Adsorption of hydrogen sulfide at low temperatures using an industrial molecular sieve: An experimental and theoretical study

Amvrosios G. Georgiadis, Nikolaos D. Charisiou, Safa Gaber, Kyriaki Polychronopoulou, Ioannis V. Yentekakis, Maria A. Goula

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Abstract

In the work presented herein, a joint experimental and theoretical approach has been carried out to obtain an insight into the desulfurization performance of an industrial molecular sieve (IMS), resembling a zeolitic structure with a morphology of cubic crystallites and a high surface area of 590 m2 g−1, with a view to removing H2S from biogas. The impact of temperature, H2S inlet concentration, gas matrix, and regeneration cycles on the desulfurization performance of the IMS was thoroughly probed. The adsorption equilibrium, sorption kinetics, and thermodynamics were also examined. Experimental results showed that the relationship between H2S uptake and temperature increase was inversely proportional. Higher H2S initial concentrations led to lower breakpoints. The presence of CO2 negatively affected the desulfurization performance. The IMS was fully regenerated after 15 adsorption/desorption cycles. Theoretical studies revealed that the Langmuir isotherm better described the sorption behavior, pore diffusion was the controlling step of the process (Bangham model), and that the activation energy was 42.7 kJ mol−1 (physisorption). Finally, the thermodynamic studies confirmed that physisorption predominated.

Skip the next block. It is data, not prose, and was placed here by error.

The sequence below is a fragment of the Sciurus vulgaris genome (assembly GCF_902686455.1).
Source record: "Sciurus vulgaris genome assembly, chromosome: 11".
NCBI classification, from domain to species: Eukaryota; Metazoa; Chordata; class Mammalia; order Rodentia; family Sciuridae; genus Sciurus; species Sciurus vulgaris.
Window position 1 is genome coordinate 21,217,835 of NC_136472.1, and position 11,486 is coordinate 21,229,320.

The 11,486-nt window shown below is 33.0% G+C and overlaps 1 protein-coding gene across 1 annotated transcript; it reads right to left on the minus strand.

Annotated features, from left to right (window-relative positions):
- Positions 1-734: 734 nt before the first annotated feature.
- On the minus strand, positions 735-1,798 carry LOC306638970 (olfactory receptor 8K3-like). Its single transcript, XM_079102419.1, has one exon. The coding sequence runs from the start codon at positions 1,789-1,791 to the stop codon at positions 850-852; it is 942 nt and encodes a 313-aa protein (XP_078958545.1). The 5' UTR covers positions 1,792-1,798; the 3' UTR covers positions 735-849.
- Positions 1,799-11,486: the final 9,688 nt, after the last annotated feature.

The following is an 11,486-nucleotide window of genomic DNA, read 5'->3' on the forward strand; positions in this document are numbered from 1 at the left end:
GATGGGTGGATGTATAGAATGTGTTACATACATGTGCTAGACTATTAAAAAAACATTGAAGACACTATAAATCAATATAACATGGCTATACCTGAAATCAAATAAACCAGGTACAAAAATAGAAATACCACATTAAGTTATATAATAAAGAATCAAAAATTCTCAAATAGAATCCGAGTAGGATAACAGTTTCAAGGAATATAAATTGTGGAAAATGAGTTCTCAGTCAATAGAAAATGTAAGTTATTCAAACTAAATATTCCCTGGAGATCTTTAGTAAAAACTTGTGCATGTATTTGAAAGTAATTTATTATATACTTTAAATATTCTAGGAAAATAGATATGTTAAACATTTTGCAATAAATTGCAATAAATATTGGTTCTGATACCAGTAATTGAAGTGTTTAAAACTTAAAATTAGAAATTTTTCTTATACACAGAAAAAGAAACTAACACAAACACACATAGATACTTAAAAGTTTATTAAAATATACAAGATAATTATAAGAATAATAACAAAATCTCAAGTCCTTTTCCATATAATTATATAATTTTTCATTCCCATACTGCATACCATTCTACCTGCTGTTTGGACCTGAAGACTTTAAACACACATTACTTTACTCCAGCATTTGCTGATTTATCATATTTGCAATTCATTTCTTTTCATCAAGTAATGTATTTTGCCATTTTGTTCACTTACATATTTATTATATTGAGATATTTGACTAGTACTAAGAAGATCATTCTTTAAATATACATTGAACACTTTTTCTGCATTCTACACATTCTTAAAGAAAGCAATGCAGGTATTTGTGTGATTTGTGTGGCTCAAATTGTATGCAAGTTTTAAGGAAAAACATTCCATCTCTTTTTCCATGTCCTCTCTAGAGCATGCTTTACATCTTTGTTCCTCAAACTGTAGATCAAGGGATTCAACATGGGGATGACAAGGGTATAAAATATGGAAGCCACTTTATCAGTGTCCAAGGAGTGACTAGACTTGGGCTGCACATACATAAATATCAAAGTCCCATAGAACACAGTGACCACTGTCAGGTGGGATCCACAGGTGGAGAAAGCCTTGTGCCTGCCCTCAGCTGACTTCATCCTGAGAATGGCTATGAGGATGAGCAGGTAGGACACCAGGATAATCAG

Original languageBritish English
Pages (from-to)14774-14787
Number of pages14
JournalACS Omega
Volume6
Issue number23
DOIs
StatePublished - 2021

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